Finally, concerns about looking bad to the NCAA are overblown. The worst thing that can possibly happen is the NCAA says no.
The future of defense. Many questions answered piecemeal:
One of the potential "benefits" of having so much youth on defense is that they could potentially lock down their positions for years. If that happens in any cases, can you explain whether there is any positional flexibility with this 3-3-5 alignment we're using?
Could Carvin move to FS?
Doubtful. His strengths and weaknesses make him an excellent fit for the spot he's at right now and not so much of an excellent fit at FS, where speed and raw athleticism are more important. Not that our current FS has those in buckets, but moving Johnson doesn't really solve that issue.
How is Marvin going to see the field if he's behind Kovacs? (who expected us to say something like that?)
Possibly by trying out free safety? This is the weird thing called "depth."
Could Furman or Hawthorne see the field anywhere?
Hawthorne is the third team spur behind two guys younger than him. The most likely career outcome there is special teams only. Furman is likely to move to OLB, where he'll need another year or two of seasoning before breaking through. Remember he was super raw out of HS.
Would Roh move to a true DE in this scheme or stay in this hybrid LB situation?
He's already a DE (mostly) against conventional teams. Michigan is a 4-3 or 3-4 base against conventional pro-style sets and Roh puts his hand down more often than not. So the question is really "will Roh play DE against spread teams next year?" That depends on how Jibreel Black, JB Fitzgerald, Brandon Herron, and other OLB/DEs (Wilkins, Paskorz, Furman) develop. I think the ideal situation sees Roh add another 10-15 pounds over the offseason to hit 265—he's listed at 6'5"—and becoming a full-time DE. Before Herron went down Michigan was using him as a 3-3-5 DE to good effect against Notre Dame, and we've all seen him struggle in space against Indiana.
Roh will probably remain a hybrid against pro-style teams, playing clunky LB when Michigan drops into the 3-3-5.
Could Cam Gordon move down to another spot?
If you can find a suitable replacement at free safety, but who's that? Kovacs? No. Floyd? Really bad tackler. Vinopal's made a lot of hay out of one play against Bowling Green but remains a true freshman as well. Ideally he'd move down to spur or bandit (or even OLB) but unless Michigan snags someone ready to start at FS from day one it's hard to see him relocate.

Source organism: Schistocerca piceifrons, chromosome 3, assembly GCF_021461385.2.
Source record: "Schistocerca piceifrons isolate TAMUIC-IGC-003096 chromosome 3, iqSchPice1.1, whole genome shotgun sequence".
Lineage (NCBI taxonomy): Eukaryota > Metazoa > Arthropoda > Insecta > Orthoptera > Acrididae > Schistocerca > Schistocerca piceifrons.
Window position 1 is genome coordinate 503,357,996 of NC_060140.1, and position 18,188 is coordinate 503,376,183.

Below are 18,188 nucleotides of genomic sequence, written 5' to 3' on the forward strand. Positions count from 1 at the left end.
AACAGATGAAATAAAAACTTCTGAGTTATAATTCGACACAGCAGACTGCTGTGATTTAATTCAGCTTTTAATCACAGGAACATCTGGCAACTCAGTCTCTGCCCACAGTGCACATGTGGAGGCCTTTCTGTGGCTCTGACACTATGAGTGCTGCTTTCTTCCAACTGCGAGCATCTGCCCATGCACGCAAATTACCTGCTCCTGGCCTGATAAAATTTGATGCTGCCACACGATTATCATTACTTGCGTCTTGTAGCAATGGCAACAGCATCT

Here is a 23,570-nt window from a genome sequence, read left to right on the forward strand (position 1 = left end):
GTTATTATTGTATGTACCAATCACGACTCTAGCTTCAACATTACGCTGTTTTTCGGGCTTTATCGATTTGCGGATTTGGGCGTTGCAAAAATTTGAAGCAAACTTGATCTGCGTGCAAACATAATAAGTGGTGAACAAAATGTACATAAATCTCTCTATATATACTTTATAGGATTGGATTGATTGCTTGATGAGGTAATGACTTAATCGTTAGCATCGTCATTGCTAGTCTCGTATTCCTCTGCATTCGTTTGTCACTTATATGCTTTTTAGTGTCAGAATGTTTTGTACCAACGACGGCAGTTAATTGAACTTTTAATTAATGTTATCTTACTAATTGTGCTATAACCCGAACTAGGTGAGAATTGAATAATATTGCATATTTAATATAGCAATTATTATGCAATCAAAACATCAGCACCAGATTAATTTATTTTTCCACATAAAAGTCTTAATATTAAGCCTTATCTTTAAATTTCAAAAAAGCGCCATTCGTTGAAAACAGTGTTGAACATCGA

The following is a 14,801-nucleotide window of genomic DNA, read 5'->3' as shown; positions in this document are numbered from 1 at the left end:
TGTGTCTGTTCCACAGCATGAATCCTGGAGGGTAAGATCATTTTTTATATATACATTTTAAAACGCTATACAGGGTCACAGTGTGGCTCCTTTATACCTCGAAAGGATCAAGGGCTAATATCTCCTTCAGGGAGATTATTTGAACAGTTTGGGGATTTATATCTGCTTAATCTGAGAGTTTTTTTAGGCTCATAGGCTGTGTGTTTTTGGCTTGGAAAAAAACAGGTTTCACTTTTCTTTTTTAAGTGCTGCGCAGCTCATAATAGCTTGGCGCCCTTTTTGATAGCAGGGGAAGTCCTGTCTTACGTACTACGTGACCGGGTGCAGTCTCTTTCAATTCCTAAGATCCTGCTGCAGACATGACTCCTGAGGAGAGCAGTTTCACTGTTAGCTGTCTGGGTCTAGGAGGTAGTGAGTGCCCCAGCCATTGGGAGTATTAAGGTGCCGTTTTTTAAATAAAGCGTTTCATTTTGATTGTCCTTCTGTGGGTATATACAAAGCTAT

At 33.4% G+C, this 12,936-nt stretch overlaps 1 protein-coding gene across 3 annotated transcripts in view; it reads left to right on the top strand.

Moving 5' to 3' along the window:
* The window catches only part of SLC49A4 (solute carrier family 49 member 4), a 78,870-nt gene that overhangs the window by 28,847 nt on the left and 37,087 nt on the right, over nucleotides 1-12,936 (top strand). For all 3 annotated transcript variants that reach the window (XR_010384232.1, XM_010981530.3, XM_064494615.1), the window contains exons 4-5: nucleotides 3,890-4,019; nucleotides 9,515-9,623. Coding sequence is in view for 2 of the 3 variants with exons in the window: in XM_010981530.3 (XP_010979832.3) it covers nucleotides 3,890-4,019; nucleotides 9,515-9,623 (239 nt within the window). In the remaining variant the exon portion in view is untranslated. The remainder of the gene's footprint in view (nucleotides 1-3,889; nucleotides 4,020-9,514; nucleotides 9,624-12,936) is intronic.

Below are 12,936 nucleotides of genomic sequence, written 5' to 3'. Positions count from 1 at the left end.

That's why the recruit I'd most like to get in February is JUCO safety Byron Moore, who qualified out of high school and transferred away from USC after a redshirt season to get playing time and scout out a new destination not being cratered by NCAA sanctions. As a big time recruit two years removed from high school with a year of PT under his belt, Moore is the closest thing to a quick fix at FS Michigan will ever have.
But wait, there's Woolfolk, right? Well a bit more on him later.
How do you see the open positions being filled in 2011 on defense to see if there's hope? I assume Jones and Demens will be the LB (backed up by Ryan, Bell, and any freshmen)
Yes, though Jones might field a challenge from parts unknown. It's hard to see anyone displacing Demens if only because there almost literally isn't anyone behind him on the depth chart at the moment.
I assume Black will be the DE (backed up by Heninger and the RS-Freshmen)
Yes, unless they go with Roh there—Black will find plenty of PT platooning—and Herron/Fitzgerald at the other OLB spot. With the lack of depth at DT that might be a way to spot Martin with RVB from time to time, as well.
Does Woolfolk automatically go back to corner or deep safety? I assume corner, but with the time Avery and Talbott are getting could he be better served protecting the deep ball?
Up in the air, something that will be decided based on the potential acquisition of Moore, Gordon's play the rest of the season, and how things work out in spring. Right now I'd say corner since Michigan plays a ton of cover three and none of the freshmen looks like they should be starting next year. Even if one of them develops quickly you'd like to have some depth at corner for nickel and dime packages.
And then there's this:
I liken the "Angry M hating God" to Yukon Cornelius and Hermey Scrivello from Rudolph the Red Nosed Reindeer.
For instance, the M defense is the Bumble, ready to devour talking reindeer and #1 wide receivers accross the land. Then Yukon and Hermey show up unexpectedly and ruin everything. They rip out your teeth (Woolfolk) and force you to do stupid shit like hang Christmas ornaments or run only zone because you have lost the only thing that instilled fear in your opponent.
Our defense is the Bumble without teeth. Right now our pass defense is being shoved off a cliff every week until we grow new teeth or we realize we have claws to gouge the eyes of our opponent. I'm just sayin'.
I have nothing to add.